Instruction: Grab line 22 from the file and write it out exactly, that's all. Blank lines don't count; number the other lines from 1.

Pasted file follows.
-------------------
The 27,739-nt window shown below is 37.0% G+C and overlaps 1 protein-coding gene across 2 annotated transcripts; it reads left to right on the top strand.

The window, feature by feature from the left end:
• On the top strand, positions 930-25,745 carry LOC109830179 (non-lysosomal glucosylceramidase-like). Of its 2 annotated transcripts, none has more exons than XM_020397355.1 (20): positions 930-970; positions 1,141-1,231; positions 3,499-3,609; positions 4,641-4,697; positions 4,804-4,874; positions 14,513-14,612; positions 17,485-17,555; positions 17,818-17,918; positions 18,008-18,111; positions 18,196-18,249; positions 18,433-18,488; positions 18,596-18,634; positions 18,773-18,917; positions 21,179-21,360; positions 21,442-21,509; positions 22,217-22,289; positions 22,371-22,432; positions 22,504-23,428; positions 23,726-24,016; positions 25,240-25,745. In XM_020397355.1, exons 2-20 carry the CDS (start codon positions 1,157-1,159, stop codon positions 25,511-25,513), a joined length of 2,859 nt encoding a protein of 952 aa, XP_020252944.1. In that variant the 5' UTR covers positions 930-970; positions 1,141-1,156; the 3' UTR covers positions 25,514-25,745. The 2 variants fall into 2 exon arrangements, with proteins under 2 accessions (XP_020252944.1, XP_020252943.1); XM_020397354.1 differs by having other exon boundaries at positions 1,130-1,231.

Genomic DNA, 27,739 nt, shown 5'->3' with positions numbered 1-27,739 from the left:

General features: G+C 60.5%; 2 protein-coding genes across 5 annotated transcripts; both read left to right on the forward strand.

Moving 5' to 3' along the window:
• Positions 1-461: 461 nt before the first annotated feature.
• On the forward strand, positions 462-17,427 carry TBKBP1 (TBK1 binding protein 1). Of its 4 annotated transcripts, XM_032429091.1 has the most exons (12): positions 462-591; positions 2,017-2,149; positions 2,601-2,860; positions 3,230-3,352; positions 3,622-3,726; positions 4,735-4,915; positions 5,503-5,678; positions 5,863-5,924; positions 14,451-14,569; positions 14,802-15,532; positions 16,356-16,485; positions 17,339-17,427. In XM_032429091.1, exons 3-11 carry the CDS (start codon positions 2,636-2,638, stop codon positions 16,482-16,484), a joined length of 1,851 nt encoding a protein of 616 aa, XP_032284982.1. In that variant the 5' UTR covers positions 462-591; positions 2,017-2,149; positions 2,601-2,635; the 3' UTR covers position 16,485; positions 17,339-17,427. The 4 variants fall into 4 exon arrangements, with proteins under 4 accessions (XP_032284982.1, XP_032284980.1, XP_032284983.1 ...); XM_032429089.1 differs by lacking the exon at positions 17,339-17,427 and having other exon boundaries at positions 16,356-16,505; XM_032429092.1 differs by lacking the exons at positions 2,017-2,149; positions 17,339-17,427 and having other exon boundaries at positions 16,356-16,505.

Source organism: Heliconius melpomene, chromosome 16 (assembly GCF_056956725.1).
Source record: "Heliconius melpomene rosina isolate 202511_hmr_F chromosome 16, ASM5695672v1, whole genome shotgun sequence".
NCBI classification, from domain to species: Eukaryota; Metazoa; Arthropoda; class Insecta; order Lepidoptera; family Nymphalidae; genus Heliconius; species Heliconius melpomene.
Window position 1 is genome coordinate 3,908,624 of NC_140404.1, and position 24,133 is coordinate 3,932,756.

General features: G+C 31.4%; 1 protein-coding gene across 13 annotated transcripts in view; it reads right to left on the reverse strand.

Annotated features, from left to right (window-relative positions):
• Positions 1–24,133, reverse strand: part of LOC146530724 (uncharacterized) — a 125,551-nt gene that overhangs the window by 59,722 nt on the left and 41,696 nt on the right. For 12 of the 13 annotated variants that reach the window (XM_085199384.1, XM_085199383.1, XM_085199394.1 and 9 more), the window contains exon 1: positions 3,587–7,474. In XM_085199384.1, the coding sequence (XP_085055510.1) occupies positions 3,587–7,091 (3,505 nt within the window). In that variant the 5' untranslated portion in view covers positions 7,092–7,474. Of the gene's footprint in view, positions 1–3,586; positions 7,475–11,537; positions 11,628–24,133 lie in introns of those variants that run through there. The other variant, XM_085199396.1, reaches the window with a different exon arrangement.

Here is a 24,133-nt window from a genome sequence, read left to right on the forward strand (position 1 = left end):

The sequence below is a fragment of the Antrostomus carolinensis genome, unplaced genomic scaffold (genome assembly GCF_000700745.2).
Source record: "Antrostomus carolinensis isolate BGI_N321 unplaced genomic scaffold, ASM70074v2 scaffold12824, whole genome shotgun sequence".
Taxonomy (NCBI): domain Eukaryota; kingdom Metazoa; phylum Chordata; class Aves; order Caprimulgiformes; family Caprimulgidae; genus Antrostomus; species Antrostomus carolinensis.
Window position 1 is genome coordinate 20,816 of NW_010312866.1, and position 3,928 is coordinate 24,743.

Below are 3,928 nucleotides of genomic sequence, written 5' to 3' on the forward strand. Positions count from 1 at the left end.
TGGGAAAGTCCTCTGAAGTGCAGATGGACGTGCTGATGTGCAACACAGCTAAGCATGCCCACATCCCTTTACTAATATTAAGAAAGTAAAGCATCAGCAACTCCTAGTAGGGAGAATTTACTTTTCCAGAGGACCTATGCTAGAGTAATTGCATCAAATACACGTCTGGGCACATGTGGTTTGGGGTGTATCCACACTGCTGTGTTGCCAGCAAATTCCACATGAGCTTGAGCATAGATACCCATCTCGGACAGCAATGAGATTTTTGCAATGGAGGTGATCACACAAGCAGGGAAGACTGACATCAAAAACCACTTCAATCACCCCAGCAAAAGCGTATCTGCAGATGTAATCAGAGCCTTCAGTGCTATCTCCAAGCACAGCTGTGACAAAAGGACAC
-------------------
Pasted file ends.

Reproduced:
TGGGAAAGTCCTCTGAAGTGCAGATGGACGTGCTGATGTGCAACACAGCTAAGCATGCCCACATCCCTTTACTAATATTAAGAAAGTAAAGCATCAGCAACTCCTAGTAGGGAGAATTTACTTTTCCAGAGGACCTATGCTAGAGTAATTGCATCAAATACACGTCTGGGCACATGTGGTTTGGGGTGTATCCACACTGCTGTGTTGCCAGCAAATTCCACATGAGCTTGAGCATAGATACCCATCTCGGACAGCAATGAGATTTTTGCAATGGAGGTGATCACACAAGCAGGGAAGACTGACATCAAAAACCACTTCAATCACCCCAGCAAAAGCGTATCTGCAGATGTAATCAGAGCCTTCAGTGCTATCTCCAAGCACAGCTGTGACAAAAGGACAC